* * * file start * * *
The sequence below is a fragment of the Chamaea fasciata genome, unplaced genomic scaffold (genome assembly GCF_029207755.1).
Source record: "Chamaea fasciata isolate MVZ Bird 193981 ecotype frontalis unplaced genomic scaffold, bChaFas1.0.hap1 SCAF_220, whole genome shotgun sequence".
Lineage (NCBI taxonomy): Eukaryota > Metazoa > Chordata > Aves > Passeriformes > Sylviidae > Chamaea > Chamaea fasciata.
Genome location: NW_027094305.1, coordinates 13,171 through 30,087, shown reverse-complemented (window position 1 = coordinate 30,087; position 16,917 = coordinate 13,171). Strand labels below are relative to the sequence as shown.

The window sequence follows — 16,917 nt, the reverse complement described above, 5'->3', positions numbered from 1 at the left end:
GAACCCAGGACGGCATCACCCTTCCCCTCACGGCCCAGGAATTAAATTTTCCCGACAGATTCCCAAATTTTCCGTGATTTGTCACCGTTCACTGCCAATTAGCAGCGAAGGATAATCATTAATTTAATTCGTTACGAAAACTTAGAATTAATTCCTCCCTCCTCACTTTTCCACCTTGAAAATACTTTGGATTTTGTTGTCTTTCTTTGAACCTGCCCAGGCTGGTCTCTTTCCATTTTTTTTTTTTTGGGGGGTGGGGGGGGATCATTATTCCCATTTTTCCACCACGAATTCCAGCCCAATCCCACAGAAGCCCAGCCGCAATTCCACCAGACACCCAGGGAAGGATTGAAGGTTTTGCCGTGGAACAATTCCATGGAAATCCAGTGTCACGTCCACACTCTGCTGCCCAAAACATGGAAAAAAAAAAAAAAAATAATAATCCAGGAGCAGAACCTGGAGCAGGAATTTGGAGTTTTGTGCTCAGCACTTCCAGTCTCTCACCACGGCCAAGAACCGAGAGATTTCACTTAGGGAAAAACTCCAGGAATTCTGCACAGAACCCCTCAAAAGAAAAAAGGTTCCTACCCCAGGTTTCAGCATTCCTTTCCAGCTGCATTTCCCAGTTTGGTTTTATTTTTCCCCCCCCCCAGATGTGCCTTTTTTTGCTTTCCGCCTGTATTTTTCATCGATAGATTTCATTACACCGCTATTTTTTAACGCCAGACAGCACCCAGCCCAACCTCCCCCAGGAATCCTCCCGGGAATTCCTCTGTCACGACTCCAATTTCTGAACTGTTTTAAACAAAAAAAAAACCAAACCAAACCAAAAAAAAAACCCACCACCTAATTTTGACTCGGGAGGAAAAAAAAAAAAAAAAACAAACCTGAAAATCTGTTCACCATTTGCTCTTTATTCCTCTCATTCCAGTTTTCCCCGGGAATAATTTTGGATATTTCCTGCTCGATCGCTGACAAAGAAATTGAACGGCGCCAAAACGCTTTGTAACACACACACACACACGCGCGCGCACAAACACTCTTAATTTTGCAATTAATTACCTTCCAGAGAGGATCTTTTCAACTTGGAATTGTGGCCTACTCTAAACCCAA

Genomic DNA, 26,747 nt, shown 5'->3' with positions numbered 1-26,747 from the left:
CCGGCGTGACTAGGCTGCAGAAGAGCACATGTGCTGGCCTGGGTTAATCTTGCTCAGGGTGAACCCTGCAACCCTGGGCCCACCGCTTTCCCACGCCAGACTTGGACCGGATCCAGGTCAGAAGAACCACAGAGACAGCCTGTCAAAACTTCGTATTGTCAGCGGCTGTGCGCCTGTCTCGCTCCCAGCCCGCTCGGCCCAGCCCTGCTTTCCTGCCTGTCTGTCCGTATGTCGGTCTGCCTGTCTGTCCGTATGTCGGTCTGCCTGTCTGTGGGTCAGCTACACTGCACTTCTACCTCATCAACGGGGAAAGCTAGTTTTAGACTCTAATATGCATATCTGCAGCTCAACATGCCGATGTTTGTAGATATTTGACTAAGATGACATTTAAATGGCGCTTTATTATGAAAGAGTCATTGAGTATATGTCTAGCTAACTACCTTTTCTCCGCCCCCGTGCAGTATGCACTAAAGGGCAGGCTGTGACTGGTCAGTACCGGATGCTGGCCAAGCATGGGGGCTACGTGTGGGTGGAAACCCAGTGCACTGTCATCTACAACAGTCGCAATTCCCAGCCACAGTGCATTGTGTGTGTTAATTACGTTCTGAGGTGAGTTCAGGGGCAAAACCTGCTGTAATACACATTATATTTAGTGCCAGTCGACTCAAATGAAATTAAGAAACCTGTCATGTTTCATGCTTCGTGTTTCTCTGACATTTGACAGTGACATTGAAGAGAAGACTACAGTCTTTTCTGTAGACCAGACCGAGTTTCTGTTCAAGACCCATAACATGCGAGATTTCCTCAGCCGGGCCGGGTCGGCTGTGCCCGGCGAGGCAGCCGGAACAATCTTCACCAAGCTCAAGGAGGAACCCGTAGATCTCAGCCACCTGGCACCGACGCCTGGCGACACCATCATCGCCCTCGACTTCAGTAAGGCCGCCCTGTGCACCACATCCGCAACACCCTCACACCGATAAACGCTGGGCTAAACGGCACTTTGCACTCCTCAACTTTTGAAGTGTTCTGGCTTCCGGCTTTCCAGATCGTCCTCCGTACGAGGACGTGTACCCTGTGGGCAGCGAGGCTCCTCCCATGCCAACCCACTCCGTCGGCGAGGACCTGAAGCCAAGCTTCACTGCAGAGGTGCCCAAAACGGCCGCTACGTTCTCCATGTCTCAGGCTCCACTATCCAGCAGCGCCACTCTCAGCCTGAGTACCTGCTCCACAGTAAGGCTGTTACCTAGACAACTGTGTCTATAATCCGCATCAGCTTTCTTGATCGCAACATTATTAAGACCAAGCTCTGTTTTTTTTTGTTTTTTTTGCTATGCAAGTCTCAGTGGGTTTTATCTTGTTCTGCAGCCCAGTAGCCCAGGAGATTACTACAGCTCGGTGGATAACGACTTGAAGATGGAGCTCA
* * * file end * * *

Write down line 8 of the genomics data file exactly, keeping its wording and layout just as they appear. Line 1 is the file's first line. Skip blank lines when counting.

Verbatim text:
CCGGCGTGACTAGGCTGCAGAAGAGCACATGTGCTGGCCTGGGTTAATCTTGCTCAGGGTGAACCCTGCAACCCTGGGCCCACCGCTTTCCCACGCCAGACTTGGACCGGATCCAGGTCAGAAGAACCACAGAGACAGCCTGTCAAAACTTCGTATTGTCAGCGGCTGTGCGCCTGTCTCGCTCCCAGCCCGCTCGGCCCAGCCCTGCTTTCCTGCCTGTCTGTCCGTATGTCGGTCTGCCTGTCTGTCCGTATGTCGGTCTGCCTGTCTGTGGGTCAGCTACACTGCACTTCTACCTCATCAACGGGGAAAGCTAGTTTTAGACTCTAATATGCATATCTGCAGCTCAACATGCCGATGTTTGTAGATATTTGACTAAGATGACATTTAAATGGCGCTTTATTATGAAAGAGTCATTGAGTATATGTCTAGCTAACTACCTTTTCTCCGCCCCCGTGCAGTATGCACTAAAGGGCAGGCTGTGACTGGTCAGTACCGGATGCTGGCCAAGCATGGGGGCTACGTGTGGGTGGAAACCCAGTGCACTGTCATCTACAACAGTCGCAATTCCCAGCCACAGTGCATTGTGTGTGTTAATTACGTTCTGAGGTGAGTTCAGGGGCAAAACCTGCTGTAATACACATTATATTTAGTGCCAGTCGACTCAAATGAAATTAAGAAACCTGTCATGTTTCATGCTTCGTGTTTCTCTGACATTTGACAGTGACATTGAAGAGAAGACTACAGTCTTTTCTGTAGACCAGACCGAGTTTCTGTTCAAGACCCATAACATGCGAGATTTCCTCAGCCGGGCCGGGTCGGCTGTGCCCGGCGAGGCAGCCGGAACAATCTTCACCAAGCTCAAGGAGGAACCCGTAGATCTCAGCCACCTGGCACCGACGCCTGGCGACACCATCATCGCCCTCGACTTCAGTAAGGCCGCCCTGTGCACCACATCCGCAACACCCTCACACCGATAAACGCTGGGCTAAACGGCACTTTGCACTCCTCAACTTTTGAAGTGTTCTGGCTTCCGGCTTTCCAGATCGTCCTCCGTACGAGGACGTGTACCCTGTGGGCAGCGAGGCTCCTCCCATGCCAACCCACTCCGTCGGCGAGGACCTGAAGCCAAGCTTCACTGCAGAGGTGCCCAAAACGGCCGCTACGTTCTCCATGTCTCAGGCTCCACTATCCAGCAGCGCCACTCTCAGCCTGAGTACCTGCTCCACAGTAAGGCTGTTACCTAGACAACTGTGTCTATAATCCGCATCAGCTTTCTTGATCGCAACATTATTAAGACCAAGCTCTGTTTTTTTTTGTTTTTTTTGCTATGCAAGTCTCAGTGGGTTTTATCTTGTTCTGCAGCCCAGTAGCCCAGGAGATTACTACAGCTCGGTGGATAACGACTTGAAGATGGAGCTCA